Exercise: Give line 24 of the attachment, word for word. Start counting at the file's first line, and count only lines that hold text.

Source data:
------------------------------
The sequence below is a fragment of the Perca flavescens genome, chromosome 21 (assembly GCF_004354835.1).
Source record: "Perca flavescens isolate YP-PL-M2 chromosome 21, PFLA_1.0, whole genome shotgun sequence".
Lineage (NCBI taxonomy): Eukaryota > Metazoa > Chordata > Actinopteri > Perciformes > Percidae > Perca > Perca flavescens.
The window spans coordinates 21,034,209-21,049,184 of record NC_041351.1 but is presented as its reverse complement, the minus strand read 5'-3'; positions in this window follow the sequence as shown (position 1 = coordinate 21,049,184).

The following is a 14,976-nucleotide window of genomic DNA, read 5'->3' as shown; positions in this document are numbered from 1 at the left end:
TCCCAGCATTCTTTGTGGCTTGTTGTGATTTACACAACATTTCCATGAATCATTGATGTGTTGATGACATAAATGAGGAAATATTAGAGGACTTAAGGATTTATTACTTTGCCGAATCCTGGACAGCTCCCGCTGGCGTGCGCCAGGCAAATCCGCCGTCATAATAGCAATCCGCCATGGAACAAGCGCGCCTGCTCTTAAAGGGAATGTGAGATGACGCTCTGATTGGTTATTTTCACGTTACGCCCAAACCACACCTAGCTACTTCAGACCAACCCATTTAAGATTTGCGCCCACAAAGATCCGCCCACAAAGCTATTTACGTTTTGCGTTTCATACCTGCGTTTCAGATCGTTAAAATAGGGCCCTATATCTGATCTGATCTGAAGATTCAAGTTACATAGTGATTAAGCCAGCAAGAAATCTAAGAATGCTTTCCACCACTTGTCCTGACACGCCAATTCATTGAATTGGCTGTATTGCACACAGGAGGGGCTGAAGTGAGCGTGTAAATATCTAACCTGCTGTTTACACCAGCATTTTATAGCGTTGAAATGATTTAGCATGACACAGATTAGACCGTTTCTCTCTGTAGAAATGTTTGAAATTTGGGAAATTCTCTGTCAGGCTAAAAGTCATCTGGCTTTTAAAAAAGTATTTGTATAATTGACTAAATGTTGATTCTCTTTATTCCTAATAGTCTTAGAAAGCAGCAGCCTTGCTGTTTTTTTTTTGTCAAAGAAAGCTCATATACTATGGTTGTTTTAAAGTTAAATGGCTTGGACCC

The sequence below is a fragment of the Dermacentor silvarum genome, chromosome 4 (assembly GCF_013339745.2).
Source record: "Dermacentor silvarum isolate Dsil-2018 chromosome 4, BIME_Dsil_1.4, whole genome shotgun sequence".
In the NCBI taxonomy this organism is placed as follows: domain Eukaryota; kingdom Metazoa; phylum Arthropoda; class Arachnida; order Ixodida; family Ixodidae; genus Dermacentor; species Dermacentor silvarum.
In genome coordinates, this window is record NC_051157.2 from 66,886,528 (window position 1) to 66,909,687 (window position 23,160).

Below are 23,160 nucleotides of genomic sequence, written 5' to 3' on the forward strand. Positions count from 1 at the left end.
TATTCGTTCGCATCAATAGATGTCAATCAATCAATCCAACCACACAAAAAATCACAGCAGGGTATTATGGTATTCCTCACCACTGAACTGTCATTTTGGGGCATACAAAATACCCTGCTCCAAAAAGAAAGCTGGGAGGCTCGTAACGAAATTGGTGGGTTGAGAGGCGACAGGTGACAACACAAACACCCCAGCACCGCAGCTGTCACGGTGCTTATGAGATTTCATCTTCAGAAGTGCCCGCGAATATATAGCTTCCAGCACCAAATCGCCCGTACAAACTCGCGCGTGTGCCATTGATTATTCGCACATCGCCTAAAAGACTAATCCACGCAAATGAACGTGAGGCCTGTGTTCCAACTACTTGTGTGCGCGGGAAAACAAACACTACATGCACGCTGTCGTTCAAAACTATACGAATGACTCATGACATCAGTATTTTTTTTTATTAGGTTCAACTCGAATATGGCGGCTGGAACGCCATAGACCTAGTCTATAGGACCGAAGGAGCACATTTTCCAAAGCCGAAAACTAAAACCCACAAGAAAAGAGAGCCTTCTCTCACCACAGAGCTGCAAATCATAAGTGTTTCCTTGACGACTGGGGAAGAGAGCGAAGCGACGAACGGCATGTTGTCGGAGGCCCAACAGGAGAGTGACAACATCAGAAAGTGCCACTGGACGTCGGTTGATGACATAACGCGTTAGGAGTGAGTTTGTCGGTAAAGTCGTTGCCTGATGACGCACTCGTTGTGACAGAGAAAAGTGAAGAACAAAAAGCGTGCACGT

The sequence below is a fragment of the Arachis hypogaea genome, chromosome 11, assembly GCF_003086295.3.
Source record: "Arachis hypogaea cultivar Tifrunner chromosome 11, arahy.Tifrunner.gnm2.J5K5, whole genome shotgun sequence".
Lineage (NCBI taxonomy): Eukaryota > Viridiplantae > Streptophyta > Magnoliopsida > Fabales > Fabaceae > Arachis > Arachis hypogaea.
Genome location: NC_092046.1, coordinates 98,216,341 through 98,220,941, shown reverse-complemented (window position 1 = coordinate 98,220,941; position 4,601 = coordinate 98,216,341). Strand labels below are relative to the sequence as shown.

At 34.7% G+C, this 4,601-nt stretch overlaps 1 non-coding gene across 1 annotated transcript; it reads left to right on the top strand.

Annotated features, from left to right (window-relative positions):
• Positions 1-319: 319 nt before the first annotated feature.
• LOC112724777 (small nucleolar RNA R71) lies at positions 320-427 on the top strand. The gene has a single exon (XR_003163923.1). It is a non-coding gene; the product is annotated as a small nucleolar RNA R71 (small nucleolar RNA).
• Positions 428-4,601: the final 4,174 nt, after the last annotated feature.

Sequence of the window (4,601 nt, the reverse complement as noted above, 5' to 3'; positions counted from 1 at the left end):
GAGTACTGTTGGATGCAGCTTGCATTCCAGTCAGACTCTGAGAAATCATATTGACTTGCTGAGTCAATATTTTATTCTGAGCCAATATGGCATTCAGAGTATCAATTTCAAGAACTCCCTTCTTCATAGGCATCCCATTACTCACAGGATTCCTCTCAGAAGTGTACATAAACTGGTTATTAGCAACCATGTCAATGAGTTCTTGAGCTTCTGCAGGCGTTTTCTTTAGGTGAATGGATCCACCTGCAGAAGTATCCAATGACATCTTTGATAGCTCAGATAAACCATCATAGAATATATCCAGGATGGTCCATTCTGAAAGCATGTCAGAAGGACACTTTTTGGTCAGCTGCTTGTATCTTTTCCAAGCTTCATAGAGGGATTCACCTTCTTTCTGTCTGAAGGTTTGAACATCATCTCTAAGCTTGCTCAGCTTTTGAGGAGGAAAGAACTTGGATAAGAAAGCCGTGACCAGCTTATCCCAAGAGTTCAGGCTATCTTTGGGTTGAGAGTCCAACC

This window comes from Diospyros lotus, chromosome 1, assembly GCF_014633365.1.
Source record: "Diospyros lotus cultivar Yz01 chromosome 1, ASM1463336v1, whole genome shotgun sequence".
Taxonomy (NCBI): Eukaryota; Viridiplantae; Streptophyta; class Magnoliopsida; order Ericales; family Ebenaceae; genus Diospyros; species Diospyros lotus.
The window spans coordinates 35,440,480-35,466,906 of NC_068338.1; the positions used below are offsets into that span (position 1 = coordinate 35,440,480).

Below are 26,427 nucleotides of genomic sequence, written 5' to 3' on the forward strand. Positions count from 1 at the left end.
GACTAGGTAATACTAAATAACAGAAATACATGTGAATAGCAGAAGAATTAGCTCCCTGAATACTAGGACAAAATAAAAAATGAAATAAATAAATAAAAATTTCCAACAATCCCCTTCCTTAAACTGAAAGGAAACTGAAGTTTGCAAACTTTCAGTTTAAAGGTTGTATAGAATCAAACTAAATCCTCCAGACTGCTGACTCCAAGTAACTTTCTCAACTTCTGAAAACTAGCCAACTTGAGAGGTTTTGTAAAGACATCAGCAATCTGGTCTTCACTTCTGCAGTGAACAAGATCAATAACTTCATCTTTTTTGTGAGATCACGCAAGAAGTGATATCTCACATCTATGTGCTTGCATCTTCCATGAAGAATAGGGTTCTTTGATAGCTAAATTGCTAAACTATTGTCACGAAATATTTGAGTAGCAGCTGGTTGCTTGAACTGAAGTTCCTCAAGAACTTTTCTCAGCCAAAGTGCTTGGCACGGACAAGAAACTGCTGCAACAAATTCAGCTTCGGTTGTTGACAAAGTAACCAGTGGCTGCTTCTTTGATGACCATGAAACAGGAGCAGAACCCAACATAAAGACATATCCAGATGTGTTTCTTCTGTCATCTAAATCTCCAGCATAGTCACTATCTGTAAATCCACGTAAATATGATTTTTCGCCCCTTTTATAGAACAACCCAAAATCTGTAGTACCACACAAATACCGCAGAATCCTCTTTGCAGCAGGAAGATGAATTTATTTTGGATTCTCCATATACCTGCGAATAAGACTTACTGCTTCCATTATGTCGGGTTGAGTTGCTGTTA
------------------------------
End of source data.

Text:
This window comes from Diospyros lotus, chromosome 1, assembly GCF_014633365.1.